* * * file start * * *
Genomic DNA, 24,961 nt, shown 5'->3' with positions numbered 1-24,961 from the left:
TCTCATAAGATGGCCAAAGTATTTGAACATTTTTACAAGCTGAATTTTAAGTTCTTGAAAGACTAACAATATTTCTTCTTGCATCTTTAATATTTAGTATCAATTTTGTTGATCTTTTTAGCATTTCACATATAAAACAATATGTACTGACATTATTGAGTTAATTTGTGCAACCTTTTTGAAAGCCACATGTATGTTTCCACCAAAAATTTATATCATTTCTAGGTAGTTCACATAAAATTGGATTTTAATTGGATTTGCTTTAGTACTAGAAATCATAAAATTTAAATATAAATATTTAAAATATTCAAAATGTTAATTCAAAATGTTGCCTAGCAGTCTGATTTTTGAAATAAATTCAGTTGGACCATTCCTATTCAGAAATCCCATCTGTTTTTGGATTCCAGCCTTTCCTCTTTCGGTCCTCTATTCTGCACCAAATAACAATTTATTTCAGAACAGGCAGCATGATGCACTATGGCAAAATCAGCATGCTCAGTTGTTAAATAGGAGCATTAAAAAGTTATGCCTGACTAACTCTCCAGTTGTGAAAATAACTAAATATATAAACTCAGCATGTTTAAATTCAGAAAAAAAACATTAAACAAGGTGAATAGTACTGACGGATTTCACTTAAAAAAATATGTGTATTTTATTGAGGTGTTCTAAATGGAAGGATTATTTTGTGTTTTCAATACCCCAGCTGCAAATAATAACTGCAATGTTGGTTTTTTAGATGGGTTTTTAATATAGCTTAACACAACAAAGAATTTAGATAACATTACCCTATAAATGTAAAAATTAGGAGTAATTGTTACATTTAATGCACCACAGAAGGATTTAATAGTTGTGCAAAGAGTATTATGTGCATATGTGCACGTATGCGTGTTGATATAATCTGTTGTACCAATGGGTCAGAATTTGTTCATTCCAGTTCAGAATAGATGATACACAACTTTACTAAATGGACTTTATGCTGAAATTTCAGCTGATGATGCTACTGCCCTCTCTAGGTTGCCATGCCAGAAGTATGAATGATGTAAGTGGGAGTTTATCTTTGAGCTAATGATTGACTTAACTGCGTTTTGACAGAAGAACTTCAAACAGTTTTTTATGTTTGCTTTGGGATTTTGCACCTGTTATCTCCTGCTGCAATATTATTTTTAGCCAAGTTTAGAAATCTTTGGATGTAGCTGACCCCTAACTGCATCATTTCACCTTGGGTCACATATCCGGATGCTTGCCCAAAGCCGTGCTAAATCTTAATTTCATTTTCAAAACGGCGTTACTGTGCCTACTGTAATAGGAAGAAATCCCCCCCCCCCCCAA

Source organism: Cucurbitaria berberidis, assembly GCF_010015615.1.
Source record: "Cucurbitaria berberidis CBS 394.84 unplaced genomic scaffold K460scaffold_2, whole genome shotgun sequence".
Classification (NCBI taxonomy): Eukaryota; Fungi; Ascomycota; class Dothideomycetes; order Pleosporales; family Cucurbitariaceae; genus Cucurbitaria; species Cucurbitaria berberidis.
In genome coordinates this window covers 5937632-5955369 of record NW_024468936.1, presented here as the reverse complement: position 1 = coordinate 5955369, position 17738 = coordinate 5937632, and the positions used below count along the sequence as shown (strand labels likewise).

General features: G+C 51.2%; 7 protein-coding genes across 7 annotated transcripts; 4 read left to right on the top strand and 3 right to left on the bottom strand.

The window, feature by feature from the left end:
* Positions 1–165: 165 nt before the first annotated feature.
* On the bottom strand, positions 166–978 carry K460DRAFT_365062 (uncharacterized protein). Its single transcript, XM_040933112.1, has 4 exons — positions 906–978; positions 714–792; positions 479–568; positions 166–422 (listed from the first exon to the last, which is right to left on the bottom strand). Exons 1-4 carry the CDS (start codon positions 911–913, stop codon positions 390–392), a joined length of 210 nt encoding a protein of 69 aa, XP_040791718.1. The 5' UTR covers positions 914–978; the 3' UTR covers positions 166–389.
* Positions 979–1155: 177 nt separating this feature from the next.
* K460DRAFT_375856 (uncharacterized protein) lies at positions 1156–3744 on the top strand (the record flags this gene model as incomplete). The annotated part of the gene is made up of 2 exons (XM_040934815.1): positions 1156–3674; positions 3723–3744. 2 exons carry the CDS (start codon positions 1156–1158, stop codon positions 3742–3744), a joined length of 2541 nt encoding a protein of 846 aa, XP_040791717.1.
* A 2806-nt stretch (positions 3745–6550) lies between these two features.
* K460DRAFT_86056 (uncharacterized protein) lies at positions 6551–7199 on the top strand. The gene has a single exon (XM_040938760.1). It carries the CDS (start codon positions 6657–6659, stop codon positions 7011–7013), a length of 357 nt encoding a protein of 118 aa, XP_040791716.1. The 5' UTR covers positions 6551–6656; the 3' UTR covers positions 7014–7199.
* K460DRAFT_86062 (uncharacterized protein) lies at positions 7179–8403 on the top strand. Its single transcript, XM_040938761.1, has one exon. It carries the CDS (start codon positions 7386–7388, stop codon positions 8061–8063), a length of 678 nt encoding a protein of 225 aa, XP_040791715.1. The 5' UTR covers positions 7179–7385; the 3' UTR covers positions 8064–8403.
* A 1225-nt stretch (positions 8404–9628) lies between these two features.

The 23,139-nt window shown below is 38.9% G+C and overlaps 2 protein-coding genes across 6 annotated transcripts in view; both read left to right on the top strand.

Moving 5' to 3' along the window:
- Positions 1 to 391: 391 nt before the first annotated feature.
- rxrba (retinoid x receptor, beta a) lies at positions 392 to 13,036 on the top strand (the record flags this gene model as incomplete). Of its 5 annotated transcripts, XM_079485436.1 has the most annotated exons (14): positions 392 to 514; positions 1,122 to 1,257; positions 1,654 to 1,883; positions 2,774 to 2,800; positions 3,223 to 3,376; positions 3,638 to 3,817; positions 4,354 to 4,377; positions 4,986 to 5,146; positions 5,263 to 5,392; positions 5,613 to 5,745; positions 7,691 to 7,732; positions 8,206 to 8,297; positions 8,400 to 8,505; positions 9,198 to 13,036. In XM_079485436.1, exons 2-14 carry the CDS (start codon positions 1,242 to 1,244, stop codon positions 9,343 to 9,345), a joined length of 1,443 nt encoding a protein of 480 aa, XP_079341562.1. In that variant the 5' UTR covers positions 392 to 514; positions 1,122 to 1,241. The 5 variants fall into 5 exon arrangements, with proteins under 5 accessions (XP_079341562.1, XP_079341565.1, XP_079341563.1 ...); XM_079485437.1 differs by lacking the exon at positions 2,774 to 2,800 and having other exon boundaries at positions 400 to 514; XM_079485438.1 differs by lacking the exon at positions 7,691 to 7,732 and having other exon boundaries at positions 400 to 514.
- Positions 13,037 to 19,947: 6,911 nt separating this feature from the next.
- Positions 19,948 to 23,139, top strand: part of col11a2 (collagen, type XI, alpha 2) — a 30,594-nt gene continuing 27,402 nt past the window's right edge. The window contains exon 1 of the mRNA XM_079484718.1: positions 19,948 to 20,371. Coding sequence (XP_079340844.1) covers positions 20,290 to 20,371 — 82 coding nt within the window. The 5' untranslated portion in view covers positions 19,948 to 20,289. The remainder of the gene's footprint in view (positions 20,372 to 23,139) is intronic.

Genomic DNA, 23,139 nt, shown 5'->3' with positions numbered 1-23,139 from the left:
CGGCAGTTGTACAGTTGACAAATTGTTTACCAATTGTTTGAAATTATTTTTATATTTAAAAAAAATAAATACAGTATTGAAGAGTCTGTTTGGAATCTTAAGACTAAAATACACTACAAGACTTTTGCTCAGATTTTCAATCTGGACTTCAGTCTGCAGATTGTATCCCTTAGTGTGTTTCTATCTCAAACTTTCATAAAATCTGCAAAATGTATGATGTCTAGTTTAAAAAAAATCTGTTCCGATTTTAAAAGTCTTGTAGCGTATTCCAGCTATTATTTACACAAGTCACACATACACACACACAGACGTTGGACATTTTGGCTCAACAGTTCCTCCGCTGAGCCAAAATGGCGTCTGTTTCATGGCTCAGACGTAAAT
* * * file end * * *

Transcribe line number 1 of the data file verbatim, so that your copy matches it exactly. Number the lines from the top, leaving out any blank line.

Genomic DNA, 24,961 nt, shown 5'->3' with positions numbered 1-24,961 from the left: